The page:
Joseph OLOUKOI "Degradation of vegetation formations in the centre of Benin Republic: socio-economic factors and implications"


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Joseph OLOUKOI "Degradation of vegetation formations in the centre of Benin Republic: socio-economic factors and implications"

  1. 1. Rethinking vulnerability to water scarcity in the subhumid environment: the example of the WaterVulnerability Index in Oke-Ogun region, Nigeria Grace Oloukoi1, Urmilla Bob2 and Funsho Afolabi3 1 Lead City University, Ibadan, Nigeria 2 University of KwaZulu-Natal, Westville, South Africa 3 University of Ado-Ekiti, Ado-Ekiti, Nigeria Economic assessment of desertification, sustainable land management and resilience of arid, semi-arid and dry sub- humid areas 9-12 April 2013 - Bonn, Germany 1
  2. 2. BackgroundClimate change impacts water systems with its variability and vulnerabilityWater supply shortages impact livelihoods in the sub-Sahara Africa in particular where most population are already vulnerable to other climate stress (Adger, 2006; Boko,et al. 2007).Usage of indicators and index to analyse vulnerability trends at regional and national levels, (e g. Water poverty index, climate vulnerability index, human development index) is ideal to communicate dimensions of water scarcity with significance for policy at macro levels (Adejuwon, 2008; Sullivan, 2001; Sullivan et al. 2002; Sullivan and Meigh, 2005) Research Question: What is the spatial trends and dimension of water scarcity at micro levels (community, neighbourhoods and households) when components of Water Vulnerability Index are summed up? 2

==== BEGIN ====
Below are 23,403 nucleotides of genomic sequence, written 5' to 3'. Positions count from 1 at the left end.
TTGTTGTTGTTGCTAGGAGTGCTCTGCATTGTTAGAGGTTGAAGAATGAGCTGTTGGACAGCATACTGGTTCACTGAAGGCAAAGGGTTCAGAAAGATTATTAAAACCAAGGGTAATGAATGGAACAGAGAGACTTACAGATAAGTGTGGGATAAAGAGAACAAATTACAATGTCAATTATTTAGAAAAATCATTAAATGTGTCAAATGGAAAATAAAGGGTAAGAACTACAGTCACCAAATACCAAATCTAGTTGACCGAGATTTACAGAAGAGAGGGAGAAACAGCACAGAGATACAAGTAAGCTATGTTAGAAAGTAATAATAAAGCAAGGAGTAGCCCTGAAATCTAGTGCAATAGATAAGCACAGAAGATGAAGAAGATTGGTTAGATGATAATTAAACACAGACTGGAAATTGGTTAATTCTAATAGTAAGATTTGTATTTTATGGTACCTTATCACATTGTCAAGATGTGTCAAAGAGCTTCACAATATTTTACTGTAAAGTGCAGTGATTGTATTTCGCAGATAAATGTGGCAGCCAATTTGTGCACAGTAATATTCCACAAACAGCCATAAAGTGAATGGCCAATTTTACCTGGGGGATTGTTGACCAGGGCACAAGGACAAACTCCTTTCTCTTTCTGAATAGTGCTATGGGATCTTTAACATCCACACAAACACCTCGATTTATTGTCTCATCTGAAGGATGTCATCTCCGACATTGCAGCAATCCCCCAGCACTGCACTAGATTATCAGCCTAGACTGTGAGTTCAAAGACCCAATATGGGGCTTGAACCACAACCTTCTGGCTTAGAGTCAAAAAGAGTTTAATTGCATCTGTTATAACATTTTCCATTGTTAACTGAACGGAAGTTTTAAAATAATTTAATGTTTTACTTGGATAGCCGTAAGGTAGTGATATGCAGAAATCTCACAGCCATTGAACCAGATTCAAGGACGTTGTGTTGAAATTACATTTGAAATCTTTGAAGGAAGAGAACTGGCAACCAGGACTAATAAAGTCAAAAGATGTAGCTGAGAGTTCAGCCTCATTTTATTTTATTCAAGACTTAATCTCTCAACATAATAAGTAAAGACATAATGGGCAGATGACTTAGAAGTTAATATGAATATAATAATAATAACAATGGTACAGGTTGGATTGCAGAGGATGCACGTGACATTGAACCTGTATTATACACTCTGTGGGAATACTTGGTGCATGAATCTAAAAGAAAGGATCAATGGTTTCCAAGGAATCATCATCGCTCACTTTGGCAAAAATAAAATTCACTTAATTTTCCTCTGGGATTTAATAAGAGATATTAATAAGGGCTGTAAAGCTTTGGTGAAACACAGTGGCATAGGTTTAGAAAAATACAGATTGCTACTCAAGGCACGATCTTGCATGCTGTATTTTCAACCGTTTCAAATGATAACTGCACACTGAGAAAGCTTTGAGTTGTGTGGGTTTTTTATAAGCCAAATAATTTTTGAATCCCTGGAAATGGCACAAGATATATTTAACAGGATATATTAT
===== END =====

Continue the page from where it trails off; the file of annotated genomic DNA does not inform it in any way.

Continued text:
3. 3. Study objectives To present Water Vulnerability Index (WVI) as aggregate of social and biophysical factors (access, resource, capacity, environment and use) that contribute to micro spatial vulnerability as relates to water shortages in local communities of Oke-Ogun region, Nigeria.Justification: Needs to incorporate all factors that may be affected or influence local adaptation to water scarcity in communities that are not connected with water infrastructure systems. 3
  4. 4. Located within the Nigerian savannahMethods:  Annual mean rainfall ranges 1. The study area between 1600 mm and 1200 mm; mean temperature is 29oC Double peak rainfall periods with interlude of a little dryness in June, July, August (JJA) The main source of water is well which serves 64.6% households of the population. Livelihoods activities of the people are agro-based such as farming, forestry and charcoal productionFig 1: Oke-Ogun region, Nigeria Water stress as a result of population pressure, lack of water infrastructure. 4
  5. 5. Methods contd: Data sources and analysisHousehold survey: of 397 respondents which were selected through a multistage systematic sampling technique Three local communities (i.e. Iseyin, Okehoand Shaki) of Oke-Ogun. Participating households were selected from informal formal neighbourhoods. Derivative equation for Water Vulnerability Index: 5